discarded or misplaced after their delayed transmission or
In the late 1950's, the kinescope process was gradually
replaced by videotape recording and playback transmission.
The new era of magnetic tape television, marking the gradual end of
black-and-white kinescope and color lenticular film, was implemented
by NBC in the spring of 1958 at their Burbank studios in California.
Initially, two inch quad videotape was somewhat unstable, and
editing such material was a slow and awkward process. It was also
expensive to purchase, and two inch quad required a lot of space for
storage due to size. There was very little profit preserving network
and especially local, live and videotaped programming. Many
original and duplicated tapes were discarded, misplaced and erased
by uncaring executives and employees at television broadcast
stations and production companies. After a television broadcast had
initially aired, and possibly had its telecast rerun, there was
little incentive to hold on to such original videotape material
when it could be reused for new programming. Most talk shows, news,
public affairs, live and videotaped interviews and sports
broadcasts aired only once and were never seen again. With the
exception of 1940's programming and 1950's daytime programming,
these live and videotaped broadcasts, from 1958 through the 1960's,
are the telecasts most "lost" and most scarce of all in television's
Practically all the sample television programming that has
survived from the late 50's and early 60's have come from the
archives of the CBS, NBC, and to a lesser extent from the ABC
television networks. Even the network archives kept only a fraction
of all their broadcasts and many of these, through the 1960's, were
eventually discarded, erased, destroyed, or misplaced. In some rare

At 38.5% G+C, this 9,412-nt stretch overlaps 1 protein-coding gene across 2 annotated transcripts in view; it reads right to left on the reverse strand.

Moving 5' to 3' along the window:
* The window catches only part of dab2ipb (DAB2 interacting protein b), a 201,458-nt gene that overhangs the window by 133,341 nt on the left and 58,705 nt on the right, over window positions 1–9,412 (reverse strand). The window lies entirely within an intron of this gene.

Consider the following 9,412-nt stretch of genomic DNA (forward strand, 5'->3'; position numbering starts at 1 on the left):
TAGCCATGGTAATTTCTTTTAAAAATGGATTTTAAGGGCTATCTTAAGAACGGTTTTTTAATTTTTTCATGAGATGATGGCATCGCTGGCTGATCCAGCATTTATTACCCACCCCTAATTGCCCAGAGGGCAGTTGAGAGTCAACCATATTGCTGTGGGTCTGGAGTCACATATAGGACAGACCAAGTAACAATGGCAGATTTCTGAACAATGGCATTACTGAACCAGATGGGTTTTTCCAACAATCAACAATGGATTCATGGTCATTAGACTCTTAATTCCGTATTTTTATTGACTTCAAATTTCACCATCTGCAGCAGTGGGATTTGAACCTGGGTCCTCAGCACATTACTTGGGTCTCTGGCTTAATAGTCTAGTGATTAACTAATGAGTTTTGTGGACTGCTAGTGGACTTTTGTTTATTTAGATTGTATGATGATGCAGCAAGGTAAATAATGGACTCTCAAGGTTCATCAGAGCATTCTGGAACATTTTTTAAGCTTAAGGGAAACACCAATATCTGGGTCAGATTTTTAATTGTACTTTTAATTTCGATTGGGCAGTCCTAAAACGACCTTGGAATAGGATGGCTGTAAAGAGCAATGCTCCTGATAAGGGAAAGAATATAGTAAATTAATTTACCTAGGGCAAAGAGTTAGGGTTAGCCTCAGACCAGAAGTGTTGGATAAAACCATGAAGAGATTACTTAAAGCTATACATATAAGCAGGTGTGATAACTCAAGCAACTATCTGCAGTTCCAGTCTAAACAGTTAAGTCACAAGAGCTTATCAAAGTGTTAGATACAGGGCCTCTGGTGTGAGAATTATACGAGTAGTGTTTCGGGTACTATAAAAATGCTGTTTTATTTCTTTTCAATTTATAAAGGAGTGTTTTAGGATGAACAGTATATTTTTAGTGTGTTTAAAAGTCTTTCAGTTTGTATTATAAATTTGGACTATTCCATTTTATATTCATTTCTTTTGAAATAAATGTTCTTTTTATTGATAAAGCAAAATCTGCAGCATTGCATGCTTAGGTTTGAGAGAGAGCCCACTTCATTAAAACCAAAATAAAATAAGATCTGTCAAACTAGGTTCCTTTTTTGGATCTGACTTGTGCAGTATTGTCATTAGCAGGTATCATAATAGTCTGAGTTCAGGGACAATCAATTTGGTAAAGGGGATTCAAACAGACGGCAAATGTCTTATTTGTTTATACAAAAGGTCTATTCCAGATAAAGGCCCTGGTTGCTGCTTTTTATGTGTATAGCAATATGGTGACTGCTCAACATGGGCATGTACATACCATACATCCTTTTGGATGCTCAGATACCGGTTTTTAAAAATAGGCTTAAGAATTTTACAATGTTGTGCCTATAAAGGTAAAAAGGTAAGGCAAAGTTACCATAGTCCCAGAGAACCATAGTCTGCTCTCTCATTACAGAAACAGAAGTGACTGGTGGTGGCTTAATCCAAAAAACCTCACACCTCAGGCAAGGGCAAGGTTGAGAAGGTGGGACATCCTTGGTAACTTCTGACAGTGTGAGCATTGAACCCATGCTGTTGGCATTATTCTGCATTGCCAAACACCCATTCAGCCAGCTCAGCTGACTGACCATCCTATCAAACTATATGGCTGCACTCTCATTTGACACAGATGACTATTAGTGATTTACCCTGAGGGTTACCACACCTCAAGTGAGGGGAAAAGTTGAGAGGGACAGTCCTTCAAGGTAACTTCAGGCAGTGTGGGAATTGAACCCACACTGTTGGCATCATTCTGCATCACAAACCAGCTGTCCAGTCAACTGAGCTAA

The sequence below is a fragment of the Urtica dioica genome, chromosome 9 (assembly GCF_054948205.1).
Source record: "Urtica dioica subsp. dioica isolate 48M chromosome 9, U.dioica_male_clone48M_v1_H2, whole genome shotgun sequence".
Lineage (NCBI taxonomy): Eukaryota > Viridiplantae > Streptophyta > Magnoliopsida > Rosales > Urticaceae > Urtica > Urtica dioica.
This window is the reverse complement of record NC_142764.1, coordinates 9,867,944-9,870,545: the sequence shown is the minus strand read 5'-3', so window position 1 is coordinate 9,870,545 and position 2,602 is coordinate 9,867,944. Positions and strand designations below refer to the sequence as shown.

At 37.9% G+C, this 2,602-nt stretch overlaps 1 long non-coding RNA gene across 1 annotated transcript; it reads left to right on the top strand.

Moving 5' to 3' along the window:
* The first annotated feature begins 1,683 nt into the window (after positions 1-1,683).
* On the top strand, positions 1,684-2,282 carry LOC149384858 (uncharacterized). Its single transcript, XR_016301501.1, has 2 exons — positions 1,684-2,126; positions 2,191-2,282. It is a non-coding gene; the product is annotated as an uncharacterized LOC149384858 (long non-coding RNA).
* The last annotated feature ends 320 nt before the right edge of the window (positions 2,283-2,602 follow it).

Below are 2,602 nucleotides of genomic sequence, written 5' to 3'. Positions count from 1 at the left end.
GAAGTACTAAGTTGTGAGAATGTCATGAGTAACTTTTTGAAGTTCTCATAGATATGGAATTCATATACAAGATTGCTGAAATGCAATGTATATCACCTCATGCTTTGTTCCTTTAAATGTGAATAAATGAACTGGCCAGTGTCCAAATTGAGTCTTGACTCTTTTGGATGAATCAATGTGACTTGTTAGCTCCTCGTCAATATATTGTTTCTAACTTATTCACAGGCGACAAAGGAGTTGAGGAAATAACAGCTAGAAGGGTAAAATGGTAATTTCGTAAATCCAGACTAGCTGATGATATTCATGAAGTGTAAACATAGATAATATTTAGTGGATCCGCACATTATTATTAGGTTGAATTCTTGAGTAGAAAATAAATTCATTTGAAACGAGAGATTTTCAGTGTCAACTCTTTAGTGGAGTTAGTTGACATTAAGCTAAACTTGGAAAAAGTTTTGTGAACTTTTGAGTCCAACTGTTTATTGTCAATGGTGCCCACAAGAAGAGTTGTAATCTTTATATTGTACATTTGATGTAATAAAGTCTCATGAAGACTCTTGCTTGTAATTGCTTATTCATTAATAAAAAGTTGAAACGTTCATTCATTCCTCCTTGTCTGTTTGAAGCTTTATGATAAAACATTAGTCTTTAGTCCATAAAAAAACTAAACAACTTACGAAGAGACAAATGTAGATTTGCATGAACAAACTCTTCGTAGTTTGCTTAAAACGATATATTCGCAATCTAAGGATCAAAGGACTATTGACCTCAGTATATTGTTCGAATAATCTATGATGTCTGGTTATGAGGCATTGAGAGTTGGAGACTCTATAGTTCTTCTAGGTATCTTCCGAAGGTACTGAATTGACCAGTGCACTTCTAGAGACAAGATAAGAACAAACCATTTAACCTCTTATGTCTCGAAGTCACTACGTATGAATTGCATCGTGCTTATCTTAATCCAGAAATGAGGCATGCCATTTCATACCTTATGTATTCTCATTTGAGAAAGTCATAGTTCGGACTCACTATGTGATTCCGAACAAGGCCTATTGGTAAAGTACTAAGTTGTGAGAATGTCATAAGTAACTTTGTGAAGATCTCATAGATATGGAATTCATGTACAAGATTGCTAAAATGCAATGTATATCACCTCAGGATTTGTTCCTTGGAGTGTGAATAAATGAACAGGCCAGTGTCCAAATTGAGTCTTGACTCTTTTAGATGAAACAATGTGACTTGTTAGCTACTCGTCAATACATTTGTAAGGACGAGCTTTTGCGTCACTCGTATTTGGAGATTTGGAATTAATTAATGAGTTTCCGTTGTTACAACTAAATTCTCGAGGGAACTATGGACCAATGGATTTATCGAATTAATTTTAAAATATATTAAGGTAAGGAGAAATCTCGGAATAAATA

instances, personal requests to record a program or to dub a videotape by industry professionals were fulfilled. But it was rare when
independent local stations kept copies of their live/videotaped
programs. Economics came first. Tape was reused over and over again
and hundreds of thousands of broadcasts were never seen or heard
again, after their initial airing.
Thus, if it
weren't for a handful of professional and amateur recordists who personally recorded
TELEVISION AUDIO, thousands of lost TV shows would be completely
lost forever. When only the audio aircheck remains, we have an
opportunity to at least be in touch with our nostalgic past, our
memories, the political and social events of our time and our heritage.
It is a form still revealing and memorable; it is illustrated radio
with the visuals left to our imagination.
Still, the efforts of these recordists, for
the most part, continue to go unnoticed and unrecognized by the
general public and by most archival broadcasting museums. As the
21st century unfolds, most of our early surviving kinescopes and
videotapes will be accounted for and circulated. Perhaps then,
inquisitive minds will at last come to recognize and revere the
treasures which have been and remain overlooked... the audio track links to a bygone
era representing the golden and silver age of television.